Strong institutions are necessary, both within and outside of the government and the political system. As mentioned, these can be anything from labor unions to social society groups to universities, think tanks and NGOs. Healthy institutions like these ensure accountability, that important messages are spread and actions are taken across communities and sectors. Faith in those institutions is what ensures such messages are heeded. These institutions cannot be centralized in the executive or political branches of the government; Hong Kong’s robust set of social institutions, for example, ensures that society functions even when trust in the government falls.
In case we’ve forgotten, almost an entire year of protests have diminished faith in Hong Kong’s political leadership—but everyone, even protesters, still listened to medical experts, built upon public directives, and worked swiftly to help protect their communities. Contrast this with Europe and North America, where warnings were dismissed by presidents, local leaders, and the public.
Hong Kong also shows the importance of strong public signals. Early in the crisis, the government closed schools, canceled public events, told all civil servants to work from home, and strongly encouraged private businesses to let their employees do the same. In doing so, the government set a clear baseline on social distancing that appears to have halted community transmission—until the newer transmissions from abroad, that is, but its first success means the city has the means and method to regain containment control once again.
A strong sense of community ensures people take actions to support each other. In all of the countries that have managed to better contain the coronavirus, strong and even draconian actions were taken without significant public outcry. Whether due to culture or past epidemics, people accepted school closures, work-from-home arrangements, cancelled events—perhaps with annoyance, perhaps begrudgingly, but they accepted nonetheless.
An effective strong state—that is, one that enforces regulations best that serves its people—indicates a bond of trust between the government and the people that governance will secure the public good. Thus, the state is more than just a political enforcer: It’s a provider of civil service, and a network of respected institutions that uphold widely shared social norms.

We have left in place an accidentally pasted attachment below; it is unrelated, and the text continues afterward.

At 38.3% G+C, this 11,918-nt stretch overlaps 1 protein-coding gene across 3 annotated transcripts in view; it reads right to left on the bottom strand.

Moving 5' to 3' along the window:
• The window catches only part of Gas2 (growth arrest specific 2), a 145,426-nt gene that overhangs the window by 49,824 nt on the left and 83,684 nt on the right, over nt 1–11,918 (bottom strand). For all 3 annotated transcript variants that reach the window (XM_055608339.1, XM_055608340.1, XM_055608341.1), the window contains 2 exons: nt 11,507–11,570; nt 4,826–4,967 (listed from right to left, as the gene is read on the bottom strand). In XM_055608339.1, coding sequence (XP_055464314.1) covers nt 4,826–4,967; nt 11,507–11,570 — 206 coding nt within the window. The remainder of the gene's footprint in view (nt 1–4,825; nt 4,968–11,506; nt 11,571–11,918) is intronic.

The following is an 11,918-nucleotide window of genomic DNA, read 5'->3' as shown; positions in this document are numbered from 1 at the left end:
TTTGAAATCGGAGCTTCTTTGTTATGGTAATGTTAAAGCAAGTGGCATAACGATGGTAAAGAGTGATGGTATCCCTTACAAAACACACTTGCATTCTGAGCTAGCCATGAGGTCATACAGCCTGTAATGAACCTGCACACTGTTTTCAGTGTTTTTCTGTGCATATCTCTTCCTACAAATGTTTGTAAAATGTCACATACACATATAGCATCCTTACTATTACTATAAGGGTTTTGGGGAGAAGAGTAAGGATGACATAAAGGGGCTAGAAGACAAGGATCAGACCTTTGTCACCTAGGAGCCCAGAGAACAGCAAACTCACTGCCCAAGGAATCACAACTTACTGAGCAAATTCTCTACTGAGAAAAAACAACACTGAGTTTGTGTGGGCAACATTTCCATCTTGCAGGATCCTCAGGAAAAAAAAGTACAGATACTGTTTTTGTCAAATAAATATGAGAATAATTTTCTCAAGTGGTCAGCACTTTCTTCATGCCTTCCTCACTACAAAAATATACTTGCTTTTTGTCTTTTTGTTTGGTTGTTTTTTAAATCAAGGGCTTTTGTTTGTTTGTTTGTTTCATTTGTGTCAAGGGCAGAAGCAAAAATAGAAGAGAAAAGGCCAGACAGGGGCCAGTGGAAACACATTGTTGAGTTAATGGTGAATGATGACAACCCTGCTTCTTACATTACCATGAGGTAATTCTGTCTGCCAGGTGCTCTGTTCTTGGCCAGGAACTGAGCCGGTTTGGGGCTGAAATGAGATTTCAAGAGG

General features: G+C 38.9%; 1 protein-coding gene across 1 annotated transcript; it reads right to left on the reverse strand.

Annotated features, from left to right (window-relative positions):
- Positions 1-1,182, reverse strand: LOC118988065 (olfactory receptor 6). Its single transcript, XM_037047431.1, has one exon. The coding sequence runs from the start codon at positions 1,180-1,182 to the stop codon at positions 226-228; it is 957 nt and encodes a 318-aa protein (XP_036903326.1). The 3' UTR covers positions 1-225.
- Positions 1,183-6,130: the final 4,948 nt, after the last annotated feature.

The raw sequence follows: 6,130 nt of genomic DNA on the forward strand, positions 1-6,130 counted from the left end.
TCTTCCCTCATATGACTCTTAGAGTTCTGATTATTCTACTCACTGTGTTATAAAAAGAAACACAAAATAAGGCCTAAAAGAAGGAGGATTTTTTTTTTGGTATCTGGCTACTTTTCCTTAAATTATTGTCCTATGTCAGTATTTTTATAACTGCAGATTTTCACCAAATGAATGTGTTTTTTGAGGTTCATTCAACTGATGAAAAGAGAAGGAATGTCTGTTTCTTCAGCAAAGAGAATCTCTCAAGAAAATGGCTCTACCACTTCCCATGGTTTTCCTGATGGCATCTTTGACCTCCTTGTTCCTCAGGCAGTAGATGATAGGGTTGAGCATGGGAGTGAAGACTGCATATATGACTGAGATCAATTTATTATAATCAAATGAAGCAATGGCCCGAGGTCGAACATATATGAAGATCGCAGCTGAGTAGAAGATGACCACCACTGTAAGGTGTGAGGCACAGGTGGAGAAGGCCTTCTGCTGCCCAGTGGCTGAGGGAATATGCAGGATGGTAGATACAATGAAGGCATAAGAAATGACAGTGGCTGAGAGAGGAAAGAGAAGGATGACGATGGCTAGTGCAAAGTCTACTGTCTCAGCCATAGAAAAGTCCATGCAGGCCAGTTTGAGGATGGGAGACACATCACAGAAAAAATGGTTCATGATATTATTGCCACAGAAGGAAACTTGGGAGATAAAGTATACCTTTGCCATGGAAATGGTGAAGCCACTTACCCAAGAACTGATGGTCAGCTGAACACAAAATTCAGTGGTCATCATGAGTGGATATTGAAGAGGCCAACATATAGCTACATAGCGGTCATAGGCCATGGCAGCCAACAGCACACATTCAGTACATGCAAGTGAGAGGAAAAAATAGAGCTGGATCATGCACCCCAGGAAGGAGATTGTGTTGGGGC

Trust in public institutions and civic services is crucial not just in heading off a crisis, but in working to stop a crisis once it arises.
Singapore’s coronavirus strategy, for example, has mobilized the city’s comprehensive tracking system to monitor those who have tested positive for Covid-19 and thus also tracking who they came in contact with. The city developed web-based platforms to both share information about the outbreak and ensure compliance amongst those under home quarantine. With these measures, Singapore was able to avoid many of the drastic measures taken in China, Europe, and North America.
The places that have, as of now, best handled the coronavirus have these qualities in common.
Countries with weaker governments have been hamstrung. Whether or not they want to do more has become irrelevant. In the United States, local and state governments across the country have done their best to handle the outbreak, with several states passing strong legislation to enforce social distancing and halting evictions and utility payments to help those who will suffer from the impending economic disruption. Yet their efforts are stymied by a national response that is unable and unwilling to take matters further.
In Malaysia, political chaos and a new government reliant on a Muslim Malay majority was unwilling to take strong action against large gatherings. Now, Malaysia’s most recent cluster of cases is at a mosque attended by more than 16,000 people from several different countries.
All of the short-term solutions to the crisis, from quarantines and enforced social distancing, to offering paid sick leave and bailouts for affected industries, require a strong state willing to intervene in the economy and society.
As The Atlantic noted in early March, “epidemics reveal the truth about the societies they hit.” Let us hope that we learn from those that have done well, to help those who have not.